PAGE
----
Have you heard about social CRM lately? Probably not. The reason for that is simple — old social CRM model is dead, especially since the famed ‘LinkedOut
’ event. For those not in the know, a bunch of early social CRM systems specialized in harvesting LinkedIn data. LinkedIn decided that this information is far too valuable, that LinkedIn users don’t enjoy being spammed, so they restricted API access to a group of selected CRM systems.
Likewise, all ideas to use other social networks for prospecting, be they Facebook or Twitter or Instagram, have mostly failed as well. And, to be perfectly honest, this outcome could have been easily predicted. After all, social networks have the right and the obligation to protect their users from unsolicited marketing, and protecting personal data is the key to this process.
Another early social CRM promise was data enrichment. CRM veteran Jon Ferrara founded Nimble CRM with this promise. It went something like this. Suppose you have a prospect named Peter. Peter uses social media, like Facebook and Twitter. If we import his recent tweets and Facebook posts to his CRM profile, then our sales person can sell to Peter more efficiently, because they’ll know what’s going on in Peter’s life from his social media activities.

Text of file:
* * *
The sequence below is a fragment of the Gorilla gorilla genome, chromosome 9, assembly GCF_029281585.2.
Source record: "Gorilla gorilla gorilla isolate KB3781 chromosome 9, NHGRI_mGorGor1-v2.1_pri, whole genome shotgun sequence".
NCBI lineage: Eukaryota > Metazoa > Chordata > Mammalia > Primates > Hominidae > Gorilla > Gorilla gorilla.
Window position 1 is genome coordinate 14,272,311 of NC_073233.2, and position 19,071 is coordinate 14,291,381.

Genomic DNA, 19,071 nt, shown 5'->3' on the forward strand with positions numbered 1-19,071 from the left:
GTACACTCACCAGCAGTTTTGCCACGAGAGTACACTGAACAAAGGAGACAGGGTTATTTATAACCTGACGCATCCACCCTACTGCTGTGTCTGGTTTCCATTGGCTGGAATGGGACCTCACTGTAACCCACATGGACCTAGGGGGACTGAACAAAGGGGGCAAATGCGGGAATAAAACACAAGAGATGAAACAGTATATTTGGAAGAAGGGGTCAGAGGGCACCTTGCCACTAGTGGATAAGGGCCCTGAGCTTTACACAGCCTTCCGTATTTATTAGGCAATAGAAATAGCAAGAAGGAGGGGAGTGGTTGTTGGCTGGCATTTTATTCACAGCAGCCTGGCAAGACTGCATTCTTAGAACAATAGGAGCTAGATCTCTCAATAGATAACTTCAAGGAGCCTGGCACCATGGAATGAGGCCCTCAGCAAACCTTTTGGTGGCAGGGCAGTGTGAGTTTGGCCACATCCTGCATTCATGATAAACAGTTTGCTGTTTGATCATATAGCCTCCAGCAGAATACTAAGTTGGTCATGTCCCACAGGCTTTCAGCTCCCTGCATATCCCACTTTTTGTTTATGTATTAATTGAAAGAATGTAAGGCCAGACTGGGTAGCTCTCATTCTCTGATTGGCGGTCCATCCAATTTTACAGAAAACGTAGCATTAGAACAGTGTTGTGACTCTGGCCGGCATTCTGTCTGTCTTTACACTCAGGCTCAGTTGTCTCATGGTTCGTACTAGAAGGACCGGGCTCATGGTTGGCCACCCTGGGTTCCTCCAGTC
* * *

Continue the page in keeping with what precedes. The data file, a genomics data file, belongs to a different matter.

Alas, this promise didn’t pan out either. Seven years later, Nimble, like all other early social CRM tools, is very much a niche player with a very limited audience. Compare this to social media management and social listening tools, like Hootsuite, Buffer or SproutSocial, some of which claim to have more than 10 million users and valuation that exceeds one billion dollars. Ouch!
Does this mean social CRM is dead? Well, yes and no. Yes, because prospecting, social listening and enrichment have demonstrated their practical limits and usefulness over the past 7–10 years. We know what works, what doesn’t work and to what extent. No, because social network potential is far beyond simple prospecting and data enrichment tools.